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By Lord Watson of Wyre Forest
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Parliamentary Candidates Could Have More Data Than Ever Before

4 min read

Candidates standing for Parliament could have access to more data about their constituency than ever before, a pollster has suggested.

Parties are currently making decisions about where to expend their resources ahead of the election, with Labour fighting to make gains across the country, while the Conservatives try to hang on in previously safe seats, amid consistently low polling numbers. Data will be key to the choices both make.

Adam Drummond, head of political and social research at Opinium, told The House that the amount of publicly available polling, plus other forms of data, could arm candidates with more information than before about their constituency, and potentially give them a greater case to push for campaigning resources. 

“Over the last [...] year or two you’ve seen MRP results come out from all sorts of different companies,” he explained. 

“Actually, if you’re a PPC, there’s the resource and projections that you get from your party’s data team, but also you can just look [at all] of the different models that get published and you can collate all of this stuff together about what they say about your constituency, which is more than I think they would have had in any previous [election].” 

Drummond said there is possibly “potential for a little bit more dissent when decisions get made about which resources get put where”.  

He added: “One of the things is that parties need to make decisions about where they put resources: which seats they decide ‘you’re really not worth it”, and which ones are. 

“I wonder if from a party perspective that could be a little more difficult to manage [different models showing how things are doing] if you’re a PPC the party has decided it hasn’t got the resources to properly back, but you’ve got various different models having produced slightly better results, you’ve probably got some kind of statistical ammunition somewhere."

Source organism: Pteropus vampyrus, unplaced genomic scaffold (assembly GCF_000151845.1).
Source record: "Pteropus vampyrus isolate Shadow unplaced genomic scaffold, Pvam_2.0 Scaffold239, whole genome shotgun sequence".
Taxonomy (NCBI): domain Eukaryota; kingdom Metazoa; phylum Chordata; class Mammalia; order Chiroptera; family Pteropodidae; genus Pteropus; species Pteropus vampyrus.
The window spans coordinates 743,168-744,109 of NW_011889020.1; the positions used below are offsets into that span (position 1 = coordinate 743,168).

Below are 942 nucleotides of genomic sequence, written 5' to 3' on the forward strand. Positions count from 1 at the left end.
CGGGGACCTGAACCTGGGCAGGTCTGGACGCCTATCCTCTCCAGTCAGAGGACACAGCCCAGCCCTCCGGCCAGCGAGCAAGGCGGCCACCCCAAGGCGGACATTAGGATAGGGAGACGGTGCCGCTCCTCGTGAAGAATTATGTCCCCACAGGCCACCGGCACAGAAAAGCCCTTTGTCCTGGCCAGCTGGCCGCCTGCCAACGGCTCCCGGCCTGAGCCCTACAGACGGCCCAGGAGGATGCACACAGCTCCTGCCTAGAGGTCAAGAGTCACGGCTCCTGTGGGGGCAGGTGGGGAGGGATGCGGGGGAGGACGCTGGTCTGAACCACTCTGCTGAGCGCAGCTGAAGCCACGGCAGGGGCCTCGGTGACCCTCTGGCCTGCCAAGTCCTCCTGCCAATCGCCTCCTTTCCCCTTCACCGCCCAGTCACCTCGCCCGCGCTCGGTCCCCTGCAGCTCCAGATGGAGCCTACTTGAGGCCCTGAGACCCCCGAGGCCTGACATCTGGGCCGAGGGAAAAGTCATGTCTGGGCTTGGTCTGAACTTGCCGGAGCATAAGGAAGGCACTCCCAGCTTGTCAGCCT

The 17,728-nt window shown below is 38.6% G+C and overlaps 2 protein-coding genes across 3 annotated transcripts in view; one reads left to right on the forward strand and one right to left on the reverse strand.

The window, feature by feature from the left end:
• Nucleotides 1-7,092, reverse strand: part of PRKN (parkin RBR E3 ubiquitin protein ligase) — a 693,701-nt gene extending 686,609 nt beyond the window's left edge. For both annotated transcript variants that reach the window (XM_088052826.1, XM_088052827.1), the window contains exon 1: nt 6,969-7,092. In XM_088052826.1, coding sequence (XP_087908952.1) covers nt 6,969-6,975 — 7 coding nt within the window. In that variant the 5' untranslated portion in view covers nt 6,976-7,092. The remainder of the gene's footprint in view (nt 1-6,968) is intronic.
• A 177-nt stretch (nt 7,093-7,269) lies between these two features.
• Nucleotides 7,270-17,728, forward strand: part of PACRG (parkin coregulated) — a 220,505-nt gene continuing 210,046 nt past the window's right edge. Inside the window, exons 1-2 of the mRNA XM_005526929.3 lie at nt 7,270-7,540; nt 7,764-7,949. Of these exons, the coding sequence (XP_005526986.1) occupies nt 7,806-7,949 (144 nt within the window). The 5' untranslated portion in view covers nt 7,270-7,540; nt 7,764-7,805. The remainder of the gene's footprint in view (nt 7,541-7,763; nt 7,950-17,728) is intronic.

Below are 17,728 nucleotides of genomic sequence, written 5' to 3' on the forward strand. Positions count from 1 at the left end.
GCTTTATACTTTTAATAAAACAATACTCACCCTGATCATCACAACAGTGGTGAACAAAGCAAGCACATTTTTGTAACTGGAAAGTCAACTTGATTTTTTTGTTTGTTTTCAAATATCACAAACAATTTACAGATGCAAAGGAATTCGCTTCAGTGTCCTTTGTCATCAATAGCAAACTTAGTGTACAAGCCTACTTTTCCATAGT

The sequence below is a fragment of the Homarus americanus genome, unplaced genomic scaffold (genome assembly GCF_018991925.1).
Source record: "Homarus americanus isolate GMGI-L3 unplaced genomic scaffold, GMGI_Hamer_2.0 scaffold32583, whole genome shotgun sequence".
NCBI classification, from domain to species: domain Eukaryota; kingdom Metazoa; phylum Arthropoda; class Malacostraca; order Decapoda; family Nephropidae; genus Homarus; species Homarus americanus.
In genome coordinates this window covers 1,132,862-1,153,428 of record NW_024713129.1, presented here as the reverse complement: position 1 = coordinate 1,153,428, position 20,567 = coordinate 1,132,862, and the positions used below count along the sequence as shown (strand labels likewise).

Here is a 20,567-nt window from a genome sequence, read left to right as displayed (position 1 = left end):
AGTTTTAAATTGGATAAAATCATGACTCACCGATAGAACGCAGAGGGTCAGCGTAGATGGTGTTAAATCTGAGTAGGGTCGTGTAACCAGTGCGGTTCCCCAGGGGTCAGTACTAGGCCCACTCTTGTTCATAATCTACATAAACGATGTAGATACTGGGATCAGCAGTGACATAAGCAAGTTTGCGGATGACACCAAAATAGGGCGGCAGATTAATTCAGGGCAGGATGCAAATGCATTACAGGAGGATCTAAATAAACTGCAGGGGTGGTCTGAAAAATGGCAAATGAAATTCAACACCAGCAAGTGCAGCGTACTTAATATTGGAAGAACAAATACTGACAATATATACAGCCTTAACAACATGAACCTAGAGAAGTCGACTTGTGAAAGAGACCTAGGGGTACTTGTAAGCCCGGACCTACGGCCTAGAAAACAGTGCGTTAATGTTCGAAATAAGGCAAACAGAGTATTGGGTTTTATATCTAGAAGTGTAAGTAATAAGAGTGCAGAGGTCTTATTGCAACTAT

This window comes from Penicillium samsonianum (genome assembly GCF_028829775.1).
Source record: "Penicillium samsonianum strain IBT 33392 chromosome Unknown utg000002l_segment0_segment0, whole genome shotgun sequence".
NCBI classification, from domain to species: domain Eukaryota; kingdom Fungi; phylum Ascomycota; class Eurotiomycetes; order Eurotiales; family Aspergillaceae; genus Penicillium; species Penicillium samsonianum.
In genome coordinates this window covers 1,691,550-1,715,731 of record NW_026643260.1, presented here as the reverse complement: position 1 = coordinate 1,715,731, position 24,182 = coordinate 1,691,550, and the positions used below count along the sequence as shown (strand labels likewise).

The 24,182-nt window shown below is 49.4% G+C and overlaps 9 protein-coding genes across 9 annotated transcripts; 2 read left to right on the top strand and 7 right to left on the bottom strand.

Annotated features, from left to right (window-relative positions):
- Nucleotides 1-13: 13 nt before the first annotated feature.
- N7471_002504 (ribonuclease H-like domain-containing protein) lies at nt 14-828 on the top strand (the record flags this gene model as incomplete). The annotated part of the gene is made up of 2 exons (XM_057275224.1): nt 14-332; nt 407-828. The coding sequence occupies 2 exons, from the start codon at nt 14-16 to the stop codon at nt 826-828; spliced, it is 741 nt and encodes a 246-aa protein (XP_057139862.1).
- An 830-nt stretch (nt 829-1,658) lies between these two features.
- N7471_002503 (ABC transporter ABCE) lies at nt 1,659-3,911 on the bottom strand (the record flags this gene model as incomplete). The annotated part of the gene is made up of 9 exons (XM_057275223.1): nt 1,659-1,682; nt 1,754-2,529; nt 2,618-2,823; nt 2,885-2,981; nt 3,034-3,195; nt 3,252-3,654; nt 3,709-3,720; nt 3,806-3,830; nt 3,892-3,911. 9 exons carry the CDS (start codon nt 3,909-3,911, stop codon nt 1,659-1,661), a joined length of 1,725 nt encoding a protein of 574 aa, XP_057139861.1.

The latest polling figures from Opinium showed Labour leading by 15 points on 42 per cent, compared to the Conservatives’ 27 per cent. 

The Liberal Democrats and Reform were both on 10 per cent in the data, collected between 21 and 23 February - while the Greens were on 7 per cent, and the SNP 3 per cent. 

Across polling more generally, Labour have had a fairly consistent lead of 20 points or more in recent months. 

Figures from YouGov last week showed a 26 point gap between Starmer and Sunak, with Labour on 46 per cent, with the Conservatives recording 20 per cent.

Ipsos showed a similar gap of 27 points this week. 

Anthony Wells, the head of European political and social research at YouGov, believes that as well as potentially impacting the morale of campaigners and candidates, polling figures will play into the allocation of campaign resources as the election draws closer. 

“If you’re somebody who is standing in a Tory target seat, but the Tories are 20 per cent below, I imagine it is somewhat harder to convince people to go out and campaign for you and to get yourself out to campaign when you think you’ve got a mountain to climb, even just to get back to the starting point.” 

“Basically, they have to target their resources, they have to target those resources on a rational basis [...]  in both cases, presumably whatever they've said they're also looking privately at Is there any point us throwing resources at these seats, which we're probably not going to win [or] already have in the bag should move those resources to other seats."

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